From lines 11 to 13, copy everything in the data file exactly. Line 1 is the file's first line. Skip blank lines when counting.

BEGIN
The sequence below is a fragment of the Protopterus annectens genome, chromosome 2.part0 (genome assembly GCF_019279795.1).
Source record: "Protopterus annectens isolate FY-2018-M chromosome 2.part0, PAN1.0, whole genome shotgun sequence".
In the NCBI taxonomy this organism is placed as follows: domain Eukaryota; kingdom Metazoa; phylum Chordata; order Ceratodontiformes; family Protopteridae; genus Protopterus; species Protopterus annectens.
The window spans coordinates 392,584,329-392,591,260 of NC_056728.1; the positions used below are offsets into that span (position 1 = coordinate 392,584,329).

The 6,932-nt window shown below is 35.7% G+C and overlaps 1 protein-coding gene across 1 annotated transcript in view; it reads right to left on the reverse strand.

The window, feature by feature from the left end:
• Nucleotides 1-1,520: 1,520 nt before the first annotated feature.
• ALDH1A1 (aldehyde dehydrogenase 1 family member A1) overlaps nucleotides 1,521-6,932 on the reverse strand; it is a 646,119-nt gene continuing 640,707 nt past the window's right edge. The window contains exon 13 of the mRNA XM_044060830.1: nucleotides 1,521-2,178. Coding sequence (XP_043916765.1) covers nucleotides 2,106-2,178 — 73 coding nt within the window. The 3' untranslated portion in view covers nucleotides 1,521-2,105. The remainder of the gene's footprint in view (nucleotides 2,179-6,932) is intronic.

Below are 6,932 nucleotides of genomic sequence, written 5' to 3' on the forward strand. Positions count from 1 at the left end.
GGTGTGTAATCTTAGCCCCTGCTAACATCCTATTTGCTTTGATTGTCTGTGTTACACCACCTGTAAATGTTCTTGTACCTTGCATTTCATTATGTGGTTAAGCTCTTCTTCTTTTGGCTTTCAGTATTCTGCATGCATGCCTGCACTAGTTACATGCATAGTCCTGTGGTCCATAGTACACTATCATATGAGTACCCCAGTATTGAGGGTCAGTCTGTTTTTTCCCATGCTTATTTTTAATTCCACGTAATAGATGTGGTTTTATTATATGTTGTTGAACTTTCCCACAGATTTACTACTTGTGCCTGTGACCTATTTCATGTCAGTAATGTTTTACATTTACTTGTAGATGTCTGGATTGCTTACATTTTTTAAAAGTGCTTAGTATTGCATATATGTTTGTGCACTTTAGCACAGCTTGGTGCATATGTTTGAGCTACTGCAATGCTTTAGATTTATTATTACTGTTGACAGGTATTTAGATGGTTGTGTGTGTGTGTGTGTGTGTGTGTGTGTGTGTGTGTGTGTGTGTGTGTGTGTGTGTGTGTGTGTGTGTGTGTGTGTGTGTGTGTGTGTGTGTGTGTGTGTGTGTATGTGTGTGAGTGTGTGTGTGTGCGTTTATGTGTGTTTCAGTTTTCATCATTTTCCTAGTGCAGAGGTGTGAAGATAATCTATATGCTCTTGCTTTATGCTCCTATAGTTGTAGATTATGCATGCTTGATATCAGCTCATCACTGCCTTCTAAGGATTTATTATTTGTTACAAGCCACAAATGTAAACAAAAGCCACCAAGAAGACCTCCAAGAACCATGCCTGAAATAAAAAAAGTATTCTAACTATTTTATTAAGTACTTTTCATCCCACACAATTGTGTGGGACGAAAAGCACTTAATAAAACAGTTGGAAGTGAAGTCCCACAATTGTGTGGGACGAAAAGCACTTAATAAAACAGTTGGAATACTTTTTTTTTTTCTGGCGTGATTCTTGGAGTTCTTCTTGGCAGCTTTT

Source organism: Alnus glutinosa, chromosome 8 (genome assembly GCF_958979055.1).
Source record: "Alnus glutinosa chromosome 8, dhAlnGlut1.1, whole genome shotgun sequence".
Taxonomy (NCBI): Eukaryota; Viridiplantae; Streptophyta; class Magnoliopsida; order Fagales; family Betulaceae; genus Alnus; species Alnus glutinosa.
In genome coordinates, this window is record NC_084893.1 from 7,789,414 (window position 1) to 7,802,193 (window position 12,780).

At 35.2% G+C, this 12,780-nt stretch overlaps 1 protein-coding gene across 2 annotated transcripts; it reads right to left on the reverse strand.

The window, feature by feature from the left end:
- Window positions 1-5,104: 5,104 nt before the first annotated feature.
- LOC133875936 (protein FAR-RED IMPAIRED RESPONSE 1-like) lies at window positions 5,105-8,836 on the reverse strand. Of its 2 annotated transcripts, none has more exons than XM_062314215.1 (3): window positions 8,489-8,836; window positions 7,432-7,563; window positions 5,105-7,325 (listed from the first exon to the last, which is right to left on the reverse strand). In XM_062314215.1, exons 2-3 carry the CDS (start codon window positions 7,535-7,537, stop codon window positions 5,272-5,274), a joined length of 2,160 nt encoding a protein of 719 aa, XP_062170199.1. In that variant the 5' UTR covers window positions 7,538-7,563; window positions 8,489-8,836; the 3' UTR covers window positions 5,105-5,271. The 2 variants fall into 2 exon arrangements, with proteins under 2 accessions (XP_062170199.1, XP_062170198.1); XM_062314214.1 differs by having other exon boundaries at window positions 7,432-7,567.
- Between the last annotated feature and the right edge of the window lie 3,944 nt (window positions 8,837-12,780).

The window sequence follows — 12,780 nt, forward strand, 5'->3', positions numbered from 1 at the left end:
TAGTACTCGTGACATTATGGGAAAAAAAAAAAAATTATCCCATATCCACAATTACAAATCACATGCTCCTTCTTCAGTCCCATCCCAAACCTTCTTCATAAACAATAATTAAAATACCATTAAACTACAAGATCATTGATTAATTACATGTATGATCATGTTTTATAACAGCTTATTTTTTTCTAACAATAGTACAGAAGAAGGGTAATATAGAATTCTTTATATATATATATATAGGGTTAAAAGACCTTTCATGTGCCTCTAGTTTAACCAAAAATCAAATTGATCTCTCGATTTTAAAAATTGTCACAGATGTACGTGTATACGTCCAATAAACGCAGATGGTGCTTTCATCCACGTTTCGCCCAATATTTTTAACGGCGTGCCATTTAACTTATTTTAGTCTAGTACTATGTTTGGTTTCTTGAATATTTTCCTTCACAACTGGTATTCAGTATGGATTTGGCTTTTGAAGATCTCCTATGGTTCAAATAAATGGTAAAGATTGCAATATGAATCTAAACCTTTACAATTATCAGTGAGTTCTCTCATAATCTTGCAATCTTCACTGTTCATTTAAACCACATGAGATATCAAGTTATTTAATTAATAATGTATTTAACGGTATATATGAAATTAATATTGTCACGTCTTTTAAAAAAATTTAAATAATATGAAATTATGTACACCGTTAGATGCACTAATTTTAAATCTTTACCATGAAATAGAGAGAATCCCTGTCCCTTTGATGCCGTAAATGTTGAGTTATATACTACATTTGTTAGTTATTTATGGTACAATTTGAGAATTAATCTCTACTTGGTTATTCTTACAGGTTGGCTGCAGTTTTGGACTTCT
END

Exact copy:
Source organism: Alnus glutinosa, chromosome 8 (genome assembly GCF_958979055.1).
Source record: "Alnus glutinosa chromosome 8, dhAlnGlut1.1, whole genome shotgun sequence".
Taxonomy (NCBI): Eukaryota; Viridiplantae; Streptophyta; class Magnoliopsida; order Fagales; family Betulaceae; genus Alnus; species Alnus glutinosa.